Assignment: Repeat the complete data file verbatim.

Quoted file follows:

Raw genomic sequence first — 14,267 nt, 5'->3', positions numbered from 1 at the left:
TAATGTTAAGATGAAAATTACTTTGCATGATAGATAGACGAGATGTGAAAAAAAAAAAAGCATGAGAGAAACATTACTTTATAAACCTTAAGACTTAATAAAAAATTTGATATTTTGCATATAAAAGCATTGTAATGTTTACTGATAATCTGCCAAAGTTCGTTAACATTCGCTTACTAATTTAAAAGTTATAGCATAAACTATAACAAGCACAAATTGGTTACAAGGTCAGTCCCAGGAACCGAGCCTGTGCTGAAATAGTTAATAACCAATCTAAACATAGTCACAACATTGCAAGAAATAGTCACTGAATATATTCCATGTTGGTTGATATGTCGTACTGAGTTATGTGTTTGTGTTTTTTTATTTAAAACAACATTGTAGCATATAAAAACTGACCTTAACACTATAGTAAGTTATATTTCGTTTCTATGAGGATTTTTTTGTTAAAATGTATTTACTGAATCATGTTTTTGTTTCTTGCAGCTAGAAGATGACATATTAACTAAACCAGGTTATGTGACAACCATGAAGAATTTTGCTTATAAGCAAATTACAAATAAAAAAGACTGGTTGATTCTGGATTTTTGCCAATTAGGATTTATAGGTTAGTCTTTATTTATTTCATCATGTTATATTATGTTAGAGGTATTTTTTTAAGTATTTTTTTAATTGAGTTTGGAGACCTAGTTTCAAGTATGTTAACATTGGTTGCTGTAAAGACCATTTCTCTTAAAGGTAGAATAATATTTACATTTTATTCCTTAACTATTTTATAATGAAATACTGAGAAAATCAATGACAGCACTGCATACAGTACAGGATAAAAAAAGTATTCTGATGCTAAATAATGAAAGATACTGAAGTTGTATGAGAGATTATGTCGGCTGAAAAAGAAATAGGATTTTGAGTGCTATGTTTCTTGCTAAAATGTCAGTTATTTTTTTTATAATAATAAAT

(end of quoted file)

Raw genomic sequence first — 14,267 nt, 5'->3', positions numbered from 1 at the left:
TAATGTTAAGATGAAAATTACTTTGCATGATAGATAGACGAGATGTGAAAAAAAAAAAAGCATGAGAGAAACATTACTTTATAAACCTTAAGACTTAATAAAAAATTTGATATTTTGCATATAAAAGCATTGTAATGTTTACTGATAATCTGCCAAAGTTCGTTAACATTCGCTTACTAATTTAAAAGTTATAGCATAAACTATAACAAGCACAAATTGGTTACAAGGTCAGTCCCAGGAACCGAGCCTGTGCTGAAATAGTTAATAACCAATCTAAACATAGTCACAACATTGCAAGAAATAGTCACTGAATATATTCCATGTTGGTTGATATGTCGTACTGAGTTATGTGTTTGTGTTTTTTTATTTAAAACAACATTGTAGCATATAAAAACTGACCTTAACACTATAGTAAGTTATATTTCGTTTCTATGAGGATTTTTTTGTTAAAATGTATTTACTGAATCATGTTTTTGTTTCTTGCAGCTAGAAGATGACATATTAACTAAACCAGGTTATGTGACAACCATGAAGAATTTTGCTTATAAGCAAATTACAAATAAAAAAGACTGGTTGATTCTGGATTTTTGCCAATTAGGATTTATAGGTTAGTCTTTATTTATTTCATCATGTTATATTATGTTAGAGGTATTTTTTTAAGTATTTTTTTAATTGAGTTTGGAGACCTAGTTTCAAGTATGTTAACATTGGTTGCTGTAAAGACCATTTCTCTTAAAGGTAGAATAATATTTACATTTTATTCCTTAACTATTTTATAATGAAATACTGAGAAAATCAATGACAGCACTGCATACAGTACAGGATAAAAAAAGTATTCTGATGCTAAATAATGAAAGATACTGAAGTTGTATGAGAGATTATGTCGGCTGAAAAAGAAATAGGATTTTGAGTGCTATGTTTCTTGCTAAAATGTCAGTTATTTTTTTTATAATAATAAAT